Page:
In a brightly-colored return, the surreal 2014 first-person-shooter, “Lovely Planet,” is back with a sequel: Lovely Planet Arcade.
Lovely Planet Arcade, true to to its predecessor, is presented with simple artwork in bright pastels. The game is light and silly: pink hearts line the level floors, and gold sparkles emit from your gun after every time a shot is fired. Even the enemies are somewhat adorable, looking similar to pale green snowmen with conical hats that fly off their heads when shot. The music is upbeat and goofy, almost a mixture of old school Mario and Katamari Damacy, which adds to the whimsical aesthetic of the game as a whole.
The game is sectioned into four different “acts,” each with a number of levels to play. One of the great elements of this game is the lack of tutorial. It is reminiscent of older arcade-style games, where the player is expected to figure out the controls and the object of the game on his or her own, rather than having the rules spoon-fed to them. The simplistic nature of LPA helps facilitate this lack of tutorial, as well, as it becomes clear very quickly that this game is a challenging speed shooter wrapped up in a cute, surrealist bow.
The speed mechanism of the game is measured by stars.
The player starts each level with three stars, but as time passes, the player loses stars. Each level’s objective is slightly different. Sometimes, the player must just shoot all enemy targets to complete the level. Other times, the player must also collect all the coins and find the finish line. Some of the enemies are stationary and harmless, but as you climb up the levels, the enemies come equipped with colorful geometric versions guns and rocket-launchers. Some of the levels have bombs on timers that you must destroy before they explode, or vats of acid that you must avoid. With all of these challenges, obtaining three stars at the end of a level is quite a feat.
There is little to no storyline, but it also doesn’t appear to need one. The developers at QuickTequila seem to be paying homage to the early days of gaming, where the object of the game was to shoot as many bad guys as possible in a short amount of time. There’s no clunky narrative telling the player why they are shooting enemies, it’s just for the fun of the game. It appears that Lovely Planet Arcade is simplistic on all fronts: the geometric art style, the singular point-and-shoot weapon, and the object of the game. The thing that sets LPA apart from every other first person shooter is the puzzle element of the game.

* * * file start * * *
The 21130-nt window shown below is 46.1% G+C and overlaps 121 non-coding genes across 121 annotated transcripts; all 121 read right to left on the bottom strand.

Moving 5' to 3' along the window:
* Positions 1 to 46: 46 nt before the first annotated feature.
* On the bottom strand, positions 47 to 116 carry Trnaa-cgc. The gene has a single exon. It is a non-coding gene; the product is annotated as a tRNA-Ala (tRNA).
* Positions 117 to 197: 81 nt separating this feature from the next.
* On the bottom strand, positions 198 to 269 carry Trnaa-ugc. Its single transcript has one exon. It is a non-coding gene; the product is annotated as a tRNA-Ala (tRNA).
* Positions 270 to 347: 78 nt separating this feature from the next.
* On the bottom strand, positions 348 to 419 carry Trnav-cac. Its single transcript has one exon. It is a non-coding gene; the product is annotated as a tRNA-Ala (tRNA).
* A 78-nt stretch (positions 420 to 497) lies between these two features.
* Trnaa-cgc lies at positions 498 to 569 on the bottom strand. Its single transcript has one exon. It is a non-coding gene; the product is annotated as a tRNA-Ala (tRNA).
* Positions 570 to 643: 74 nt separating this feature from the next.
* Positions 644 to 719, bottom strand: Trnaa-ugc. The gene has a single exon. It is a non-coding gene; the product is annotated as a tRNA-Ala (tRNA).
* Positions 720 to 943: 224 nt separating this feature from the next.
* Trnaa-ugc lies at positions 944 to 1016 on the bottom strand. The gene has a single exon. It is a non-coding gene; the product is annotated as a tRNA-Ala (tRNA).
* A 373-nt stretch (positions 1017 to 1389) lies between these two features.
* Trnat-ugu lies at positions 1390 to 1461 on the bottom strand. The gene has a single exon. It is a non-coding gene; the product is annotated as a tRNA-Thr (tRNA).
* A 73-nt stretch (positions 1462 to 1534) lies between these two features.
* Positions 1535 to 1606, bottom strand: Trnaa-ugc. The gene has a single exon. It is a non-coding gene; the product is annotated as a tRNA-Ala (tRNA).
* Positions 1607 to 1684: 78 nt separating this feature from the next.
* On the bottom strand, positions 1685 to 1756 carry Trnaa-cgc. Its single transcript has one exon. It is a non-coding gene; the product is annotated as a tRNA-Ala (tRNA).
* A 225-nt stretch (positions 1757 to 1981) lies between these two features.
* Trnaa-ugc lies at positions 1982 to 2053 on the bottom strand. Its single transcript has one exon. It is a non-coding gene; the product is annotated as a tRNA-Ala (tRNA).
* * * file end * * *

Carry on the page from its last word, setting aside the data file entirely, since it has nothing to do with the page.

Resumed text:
When playing through the first few levels, it seems to be a pretty straightforward speed shooter. When you get about halfway through the first act, however, you’ll find yourself taking a breath at the start of every level and methodically mapping your way through. For instance, you must get around the corner and disable the bomb before it blows, but time it so you’ll be able to take down the three enemies that are positioned there and grab the coin before the other bomb blows. In the higher levels of the game, skill in accuracy and speed is not only required, but also the ability to strategize your movement throughout the level.
This refreshing puzzle element to a first person shooter is what initially drew me into the game. Lovely Planet Arcade is a kitschy, quirky FPS, but the fact that it takes strategy and forethought to make it through a level is what is so endearing about this game. Hearts and sparkles are just an added bonus.
In a word, Lovely Planet Arcade is addictive. It’s a good old fashioned arcade-style game that would’ve had me shelling out quarters were it on a more vintage platform. When it comes to a game like this, simplistic yet challenging, the one element that tends to suffer is substance. In a modern world, many gamers may find this speed shooter repetitive.
With no storyline, there is little reward for passing levels, and the challenges are frustrating and unrelenting. However, for the type of gamer who finds reward in the challenge itself, and is constantly pushing their skill level, Lovely Planet Arcade is perfect. The artistry and whimsical nature of the game makes it clear that it’s not taking itself too seriously, and adds an element of playfulness to an otherwise arduous game.